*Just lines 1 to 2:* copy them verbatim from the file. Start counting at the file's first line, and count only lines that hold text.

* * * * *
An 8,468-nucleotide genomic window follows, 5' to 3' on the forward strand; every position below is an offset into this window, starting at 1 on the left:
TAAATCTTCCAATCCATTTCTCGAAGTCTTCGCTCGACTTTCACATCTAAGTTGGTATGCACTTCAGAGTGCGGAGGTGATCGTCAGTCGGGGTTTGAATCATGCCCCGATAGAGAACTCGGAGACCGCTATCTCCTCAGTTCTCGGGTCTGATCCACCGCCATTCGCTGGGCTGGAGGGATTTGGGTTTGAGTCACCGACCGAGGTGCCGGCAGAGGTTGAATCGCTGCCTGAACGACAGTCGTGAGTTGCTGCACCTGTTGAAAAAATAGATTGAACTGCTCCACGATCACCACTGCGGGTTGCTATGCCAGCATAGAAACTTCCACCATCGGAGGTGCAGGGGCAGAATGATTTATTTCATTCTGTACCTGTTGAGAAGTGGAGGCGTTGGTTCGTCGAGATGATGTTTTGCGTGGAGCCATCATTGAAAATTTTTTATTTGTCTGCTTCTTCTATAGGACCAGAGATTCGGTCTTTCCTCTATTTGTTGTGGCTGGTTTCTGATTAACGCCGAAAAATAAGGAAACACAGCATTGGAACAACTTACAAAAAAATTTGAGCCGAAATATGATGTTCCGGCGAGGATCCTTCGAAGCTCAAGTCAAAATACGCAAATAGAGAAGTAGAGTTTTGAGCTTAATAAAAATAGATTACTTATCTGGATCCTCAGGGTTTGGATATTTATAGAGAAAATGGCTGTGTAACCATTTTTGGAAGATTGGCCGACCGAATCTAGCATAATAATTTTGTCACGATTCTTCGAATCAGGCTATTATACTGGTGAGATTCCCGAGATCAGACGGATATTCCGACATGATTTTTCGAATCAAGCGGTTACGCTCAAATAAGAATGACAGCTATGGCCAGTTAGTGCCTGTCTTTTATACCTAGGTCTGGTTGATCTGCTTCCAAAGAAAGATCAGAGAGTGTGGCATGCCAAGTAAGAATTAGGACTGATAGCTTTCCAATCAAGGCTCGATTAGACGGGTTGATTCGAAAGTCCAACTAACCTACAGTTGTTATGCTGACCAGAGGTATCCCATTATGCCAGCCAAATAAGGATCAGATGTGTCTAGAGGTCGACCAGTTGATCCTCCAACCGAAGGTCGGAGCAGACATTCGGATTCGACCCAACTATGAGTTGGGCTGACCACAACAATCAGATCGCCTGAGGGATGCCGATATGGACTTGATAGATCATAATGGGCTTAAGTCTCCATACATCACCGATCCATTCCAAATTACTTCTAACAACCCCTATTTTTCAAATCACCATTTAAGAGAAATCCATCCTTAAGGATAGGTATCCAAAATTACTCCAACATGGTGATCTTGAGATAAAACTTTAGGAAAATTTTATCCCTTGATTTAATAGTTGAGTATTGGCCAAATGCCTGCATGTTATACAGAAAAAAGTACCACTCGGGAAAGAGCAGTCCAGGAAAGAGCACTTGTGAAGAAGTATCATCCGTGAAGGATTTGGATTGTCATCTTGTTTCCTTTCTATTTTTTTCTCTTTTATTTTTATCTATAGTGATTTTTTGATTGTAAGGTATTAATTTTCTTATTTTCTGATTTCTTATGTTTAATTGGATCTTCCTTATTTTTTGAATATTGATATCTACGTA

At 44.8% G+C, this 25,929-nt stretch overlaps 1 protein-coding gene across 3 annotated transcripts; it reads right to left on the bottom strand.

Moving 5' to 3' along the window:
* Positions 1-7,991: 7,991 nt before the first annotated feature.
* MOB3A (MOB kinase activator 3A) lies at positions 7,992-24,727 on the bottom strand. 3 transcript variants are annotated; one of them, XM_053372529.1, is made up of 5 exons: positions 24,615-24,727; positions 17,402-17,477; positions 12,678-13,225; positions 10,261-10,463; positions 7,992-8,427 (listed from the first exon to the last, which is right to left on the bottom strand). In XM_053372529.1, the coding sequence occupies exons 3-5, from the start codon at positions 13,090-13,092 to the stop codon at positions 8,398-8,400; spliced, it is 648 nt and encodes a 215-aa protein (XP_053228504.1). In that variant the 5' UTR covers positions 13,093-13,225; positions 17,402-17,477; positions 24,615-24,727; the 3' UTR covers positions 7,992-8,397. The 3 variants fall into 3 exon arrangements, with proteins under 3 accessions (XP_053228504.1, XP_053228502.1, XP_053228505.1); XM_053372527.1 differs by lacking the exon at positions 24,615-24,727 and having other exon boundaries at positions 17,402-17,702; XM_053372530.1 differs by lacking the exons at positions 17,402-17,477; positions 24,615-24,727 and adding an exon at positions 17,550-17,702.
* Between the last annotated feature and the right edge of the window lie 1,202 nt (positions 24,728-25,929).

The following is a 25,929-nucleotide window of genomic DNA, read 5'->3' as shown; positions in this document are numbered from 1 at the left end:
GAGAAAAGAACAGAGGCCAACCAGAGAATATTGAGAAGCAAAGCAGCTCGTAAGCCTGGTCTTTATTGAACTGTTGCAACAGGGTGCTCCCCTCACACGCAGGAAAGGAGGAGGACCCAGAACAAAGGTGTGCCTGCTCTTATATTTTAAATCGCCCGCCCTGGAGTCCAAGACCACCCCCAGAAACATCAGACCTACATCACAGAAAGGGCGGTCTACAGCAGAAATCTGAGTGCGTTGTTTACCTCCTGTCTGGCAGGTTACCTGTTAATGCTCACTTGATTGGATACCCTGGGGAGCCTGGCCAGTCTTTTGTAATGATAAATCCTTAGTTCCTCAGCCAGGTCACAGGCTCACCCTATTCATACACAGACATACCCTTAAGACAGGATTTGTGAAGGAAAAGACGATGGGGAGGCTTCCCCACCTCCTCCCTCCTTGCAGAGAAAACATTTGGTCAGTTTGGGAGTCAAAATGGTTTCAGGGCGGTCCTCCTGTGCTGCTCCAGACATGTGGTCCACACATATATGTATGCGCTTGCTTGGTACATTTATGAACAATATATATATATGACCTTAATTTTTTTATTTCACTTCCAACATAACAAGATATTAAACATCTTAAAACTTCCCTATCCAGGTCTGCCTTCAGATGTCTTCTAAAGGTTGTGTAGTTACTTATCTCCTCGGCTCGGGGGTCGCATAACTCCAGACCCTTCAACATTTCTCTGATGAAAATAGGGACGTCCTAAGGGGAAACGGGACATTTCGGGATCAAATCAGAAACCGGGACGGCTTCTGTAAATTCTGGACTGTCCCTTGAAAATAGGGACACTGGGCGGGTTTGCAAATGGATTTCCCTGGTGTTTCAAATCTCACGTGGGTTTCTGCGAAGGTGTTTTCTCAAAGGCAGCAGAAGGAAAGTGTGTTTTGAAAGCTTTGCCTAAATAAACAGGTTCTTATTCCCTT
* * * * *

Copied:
An 8,468-nucleotide genomic window follows, 5' to 3' on the forward strand; every position below is an offset into this window, starting at 1 on the left:
TAAATCTTCCAATCCATTTCTCGAAGTCTTCGCTCGACTTTCACATCTAAGTTGGTATGCACTTCAGAGTGCGGAGGTGATCGTCAGTCGGGGTTTGAATCATGCCCCGATAGAGAACTCGGAGACCGCTATCTCCTCAGTTCTCGGGTCTGATCCACCGCCATTCGCTGGGCTGGAGGGATTTGGGTTTGAGTCACCGACCGAGGTGCCGGCAGAGGTTGAATCGCTGCCTGAACGACAGTCGTGAGTTGCTGCACCTGTTGAAAAAATAGATTGAACTGCTCCACGATCACCACTGCGGGTTGCTATGCCAGCATAGAAACTTCCACCATCGGAGGTGCAGGGGCAGAATGATTTATTTCATTCTGTACCTGTTGAGAAGTGGAGGCGTTGGTTCGTCGAGATGATGTTTTGCGTGGAGCCATCATTGAAAATTTTTTATTTGTCTGCTTCTTCTATAGGACCAGAGATTCGGTCTTTCCTCTATTTGTTGTGGCTGGTTTCTGATTAACGCCGAAAAATAAGGAAACACAGCATTGGAACAACTTACAAAAAAATTTGAGCCGAAATATGATGTTCCGGCGAGGATCCTTCGAAGCTCAAGTCAAAATACGCAAATAGAGAAGTAGAGTTTTGAGCTTAATAAAAATAGATTACTTATCTGGATCCTCAGGGTTTGGATATTTATAGAGAAAATGGCTGTGTAACCATTTTTGGAAGATTGGCCGACCGAATCTAGCATAATAATTTTGTCACGATTCTTCGAATCAGGCTATTATACTGGTGAGATTCCCGAGATCAGACGGATATTCCGACATGATTTTTCGAATCAAGCGGTTACGCTCAAATAAGAATGACAGCTATGGCCAGTTAGTGCCTGTCTTTTATACCTAGGTCTGGTTGATCTGCTTCCAAAGAAAGATCAGAGAGTGTGGCATGCCAAGTAAGAATTAGGACTGATAGCTTTCCAATCAAGGCTCGATTAGACGGGTTGATTCGAAAGTCCAACTAACCTACAGTTGTTATGCTGACCAGAGGTATCCCATTATGCCAGCCAAATAAGGATCAGATGTGTCTAGAGGTCGACCAGTTGATCCTCCAACCGAAGGTCGGAGCAGACATTCGGATTCGACCCAACTATGAGTTGGGCTGACCACAACAATCAGATCGCCTGAGGGATGCCGATATGGACTTGATAGATCATAATGGGCTTAAGTCTCCATACATCACCGATCCATTCCAAATTACTTCTAACAACCCCTATTTTTCAAATCACCATTTAAGAGAAATCCATCCTTAAGGATAGGTATCCAAAATTACTCCAACATGGTGATCTTGAGATAAAACTTTAGGAAAATTTTATCCCTTGATTTAATAGTTGAGTATTGGCCAAATGCCTGCATGTTATACAGAAAAAAGTACCACTCGGGAAAGAGCAGTCCAGGAAAGAGCACTTGTGAAGAAGTATCATCCGTGAAGGATTTGGATTGTCATCTTGTTTCCTTTCTATTTTTTTCTCTTTTATTTTTATCTATAGTGATTTTTTGATTGTAAGGTATTAATTTTCTTATTTTCTGATTTCTTATGTTTAATTGGATCTTCCTTATTTTTTGAATATTGATATCTACGTA